Leon Fink: How History Departments HireRoundup: Talking About History
I recently received a request from the chair of the Harvard University department of history for help in a search to fill a tenured position in a designated subfield (I'm being intentionally vague here) of U.S. history. Neither an invitation to apply myself nor a request for other nominations, the letter rather asked me to evaluate a list of seven scholars, and add others if desired, "both in absolute terms and relative to one another." Less than two years previously, as part of the promotion-and-tenure process within our department at Chicago, I had similarly been asked to rank a particular candidate in relation to an enumerated list of academic peers. Complying with the request on that occasion, I had nevertheless expressed serious reservations about the process.
My complaint in that instance having obviously fallen on deaf ears, I have chosen this time to air my protest more publicly. My hope is that it might trigger discussion both inside and outside Harvard -- and other institutions that duplicate its procedures -- about the norms of the peer-review process.
My objections are threefold. First, it is too much work. Taken up responsibly -- i.e., doing more than funneling back residual impressions of scholarship recently encountered or, worse, boosting colleagues you know over those you do not -- the task requires an exhaustive, comparative review of a rich trove of recent work. It is one thing to vet the credentials of a particular candidate, but quite another to do it fairly for a field of seven....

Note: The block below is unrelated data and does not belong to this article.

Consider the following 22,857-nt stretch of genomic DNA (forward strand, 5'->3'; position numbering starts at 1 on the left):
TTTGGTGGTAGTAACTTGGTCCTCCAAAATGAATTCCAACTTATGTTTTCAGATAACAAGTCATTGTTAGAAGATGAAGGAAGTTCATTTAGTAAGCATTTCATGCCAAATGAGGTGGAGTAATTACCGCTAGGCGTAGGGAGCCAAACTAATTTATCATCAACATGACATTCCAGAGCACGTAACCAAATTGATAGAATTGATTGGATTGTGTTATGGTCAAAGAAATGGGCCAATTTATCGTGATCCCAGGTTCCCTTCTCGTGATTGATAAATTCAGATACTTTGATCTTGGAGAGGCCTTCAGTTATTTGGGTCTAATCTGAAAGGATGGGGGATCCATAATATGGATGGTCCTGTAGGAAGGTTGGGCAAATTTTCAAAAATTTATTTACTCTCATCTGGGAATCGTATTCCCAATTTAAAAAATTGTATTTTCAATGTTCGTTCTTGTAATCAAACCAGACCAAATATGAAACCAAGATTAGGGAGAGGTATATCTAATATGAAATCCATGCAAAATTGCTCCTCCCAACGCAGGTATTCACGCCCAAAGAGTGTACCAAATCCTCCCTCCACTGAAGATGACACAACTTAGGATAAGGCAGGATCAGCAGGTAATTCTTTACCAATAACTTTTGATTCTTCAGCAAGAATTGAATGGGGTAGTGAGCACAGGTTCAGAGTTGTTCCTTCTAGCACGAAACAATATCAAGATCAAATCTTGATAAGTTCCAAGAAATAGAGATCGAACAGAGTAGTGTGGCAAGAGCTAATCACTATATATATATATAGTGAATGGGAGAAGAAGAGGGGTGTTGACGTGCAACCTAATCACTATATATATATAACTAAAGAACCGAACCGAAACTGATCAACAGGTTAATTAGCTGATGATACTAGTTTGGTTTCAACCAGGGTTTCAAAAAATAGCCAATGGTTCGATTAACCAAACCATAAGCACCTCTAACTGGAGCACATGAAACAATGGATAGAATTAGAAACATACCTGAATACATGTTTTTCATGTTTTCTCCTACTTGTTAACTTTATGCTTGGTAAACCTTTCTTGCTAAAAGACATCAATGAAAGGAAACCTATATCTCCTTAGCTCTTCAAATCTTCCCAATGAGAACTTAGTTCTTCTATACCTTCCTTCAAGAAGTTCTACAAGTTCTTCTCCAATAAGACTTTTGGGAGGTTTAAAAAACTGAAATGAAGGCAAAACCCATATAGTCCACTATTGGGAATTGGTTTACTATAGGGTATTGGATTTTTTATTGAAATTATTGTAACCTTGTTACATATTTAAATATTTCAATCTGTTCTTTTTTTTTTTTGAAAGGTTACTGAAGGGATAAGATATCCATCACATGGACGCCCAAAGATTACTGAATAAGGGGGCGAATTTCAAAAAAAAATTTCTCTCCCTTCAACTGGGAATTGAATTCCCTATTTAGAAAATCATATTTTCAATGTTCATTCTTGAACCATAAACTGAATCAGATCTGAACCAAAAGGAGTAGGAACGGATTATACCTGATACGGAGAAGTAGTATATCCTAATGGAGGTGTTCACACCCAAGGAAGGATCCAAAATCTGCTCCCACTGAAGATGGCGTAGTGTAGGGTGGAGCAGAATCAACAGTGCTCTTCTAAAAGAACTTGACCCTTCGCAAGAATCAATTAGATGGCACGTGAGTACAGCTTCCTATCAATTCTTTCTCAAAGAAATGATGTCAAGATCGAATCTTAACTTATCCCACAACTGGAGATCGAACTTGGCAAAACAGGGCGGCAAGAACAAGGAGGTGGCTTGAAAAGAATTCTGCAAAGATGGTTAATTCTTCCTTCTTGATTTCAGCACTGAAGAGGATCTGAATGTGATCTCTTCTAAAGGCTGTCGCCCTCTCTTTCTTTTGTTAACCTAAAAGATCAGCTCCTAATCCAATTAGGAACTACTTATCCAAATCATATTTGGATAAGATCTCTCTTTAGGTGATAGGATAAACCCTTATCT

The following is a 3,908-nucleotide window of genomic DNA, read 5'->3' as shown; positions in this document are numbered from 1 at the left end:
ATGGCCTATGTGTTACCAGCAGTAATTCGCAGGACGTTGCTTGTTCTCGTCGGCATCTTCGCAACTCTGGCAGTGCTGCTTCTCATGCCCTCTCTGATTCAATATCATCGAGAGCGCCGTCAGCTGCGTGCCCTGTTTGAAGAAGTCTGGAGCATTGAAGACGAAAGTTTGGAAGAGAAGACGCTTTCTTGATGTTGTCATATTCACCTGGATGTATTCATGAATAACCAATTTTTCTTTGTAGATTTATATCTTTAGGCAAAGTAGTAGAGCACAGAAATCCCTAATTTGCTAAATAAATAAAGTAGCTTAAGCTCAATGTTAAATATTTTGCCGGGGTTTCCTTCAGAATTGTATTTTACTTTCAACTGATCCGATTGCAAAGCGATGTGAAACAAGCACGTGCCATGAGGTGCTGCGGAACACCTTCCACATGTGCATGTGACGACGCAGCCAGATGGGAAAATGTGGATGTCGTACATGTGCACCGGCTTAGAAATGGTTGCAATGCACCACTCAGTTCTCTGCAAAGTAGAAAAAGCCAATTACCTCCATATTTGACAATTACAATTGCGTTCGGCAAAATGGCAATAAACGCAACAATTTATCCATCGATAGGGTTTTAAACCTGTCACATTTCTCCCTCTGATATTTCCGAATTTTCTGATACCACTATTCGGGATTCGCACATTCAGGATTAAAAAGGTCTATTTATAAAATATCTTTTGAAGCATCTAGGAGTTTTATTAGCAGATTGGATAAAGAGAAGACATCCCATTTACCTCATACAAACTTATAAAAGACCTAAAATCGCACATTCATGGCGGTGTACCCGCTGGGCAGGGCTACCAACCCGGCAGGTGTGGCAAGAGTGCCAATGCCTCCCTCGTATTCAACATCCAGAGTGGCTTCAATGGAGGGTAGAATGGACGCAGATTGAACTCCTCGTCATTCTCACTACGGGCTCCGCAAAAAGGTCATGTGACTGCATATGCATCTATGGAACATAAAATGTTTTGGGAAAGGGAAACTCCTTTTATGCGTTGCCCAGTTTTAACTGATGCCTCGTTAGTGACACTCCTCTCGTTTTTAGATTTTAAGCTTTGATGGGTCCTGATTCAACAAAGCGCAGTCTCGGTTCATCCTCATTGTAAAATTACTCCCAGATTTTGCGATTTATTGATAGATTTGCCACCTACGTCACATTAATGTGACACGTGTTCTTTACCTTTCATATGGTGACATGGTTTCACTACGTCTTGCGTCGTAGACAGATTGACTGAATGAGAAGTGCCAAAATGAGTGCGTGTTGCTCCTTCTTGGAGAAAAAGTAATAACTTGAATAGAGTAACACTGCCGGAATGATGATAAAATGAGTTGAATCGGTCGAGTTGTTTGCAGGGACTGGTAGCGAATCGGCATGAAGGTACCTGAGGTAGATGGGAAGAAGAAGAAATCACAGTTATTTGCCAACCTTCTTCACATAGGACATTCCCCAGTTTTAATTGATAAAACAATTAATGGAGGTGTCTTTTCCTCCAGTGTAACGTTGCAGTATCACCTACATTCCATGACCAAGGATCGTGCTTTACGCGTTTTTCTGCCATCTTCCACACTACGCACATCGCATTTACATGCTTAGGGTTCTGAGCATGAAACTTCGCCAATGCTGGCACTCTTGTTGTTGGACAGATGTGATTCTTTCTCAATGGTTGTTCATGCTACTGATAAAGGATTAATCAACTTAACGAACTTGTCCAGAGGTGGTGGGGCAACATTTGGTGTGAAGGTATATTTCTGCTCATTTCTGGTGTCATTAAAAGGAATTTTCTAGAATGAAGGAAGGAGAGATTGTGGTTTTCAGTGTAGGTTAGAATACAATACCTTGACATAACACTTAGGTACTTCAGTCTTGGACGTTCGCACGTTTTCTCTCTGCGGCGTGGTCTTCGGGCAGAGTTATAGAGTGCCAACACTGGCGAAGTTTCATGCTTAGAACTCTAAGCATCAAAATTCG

Second, Harvard's preoccupation with outsider rankings of candidates bespeaks a persistent (if unspoken) quest for a dubious "best and brightest" academic pedigree....
Finally, I object to the imperial conceit that we all have a stake in whom Harvard hires. My own department recently conducted a search to fill a position in the field of early American history. If I had written Harvard's doyens of the field with a request for a comparative evaluation of our semifinal list, could I have expected a substantive response? Somehow, I doubt it....
comments powered by Disqus
- Rubio Surges Into Second In New Hampshire
- Branstad Says Cruz Ran ‘Unethical’ Campaign
- Christie Highlights Santorum’s Endorsement of Rubio
- Portman Comes Out Against Trade Deal
- Megyn Kelly Gets a Book Deal
- A Big List of the Bad Things Clinton Has Done
- An Unambiguous Sign Sanders Won Last Night’s Debate
- Still Friends at the End
- Quote of the Day
- Trump Still Leads as Clinton Slips
- Clinton Can’t Shake Image as Wall Street’s Friend
- Maddow Doesn’t See Sanders Winning
- Why Does the Media Still Shield Chelsea Clinton?
- Bush Jokes His Mother May Have Abused Him
- Rubio Closes the Gap in New Hampshire
- Soviet Politburo Discussed CIA Billion Dollar Spy Adolf Tolkachev
- Pentagon withholds Iraq War photos showing detainee abuse
- These Rebels Have Amassed A Library From Syria’s Ruins
- Was 1916 fire at Canadian Parliament set by German saboteur?
- United Nations Calls On U.S. To Pay African Americans Reparations For Slavery
- Juan Cole says America’s inclination to turn to the military started with Manifest Destiny
- History Jobs Drop
- Paul Krugman gives credence to Robert J. Gordon's pessimism about American economic growth
- Harvard President Drew Faust Condemns Free Tuition Proposal from Outsider Overseers Ticket
- Andrew Roberts says Trump is the Mussolini of America with double the vulgarity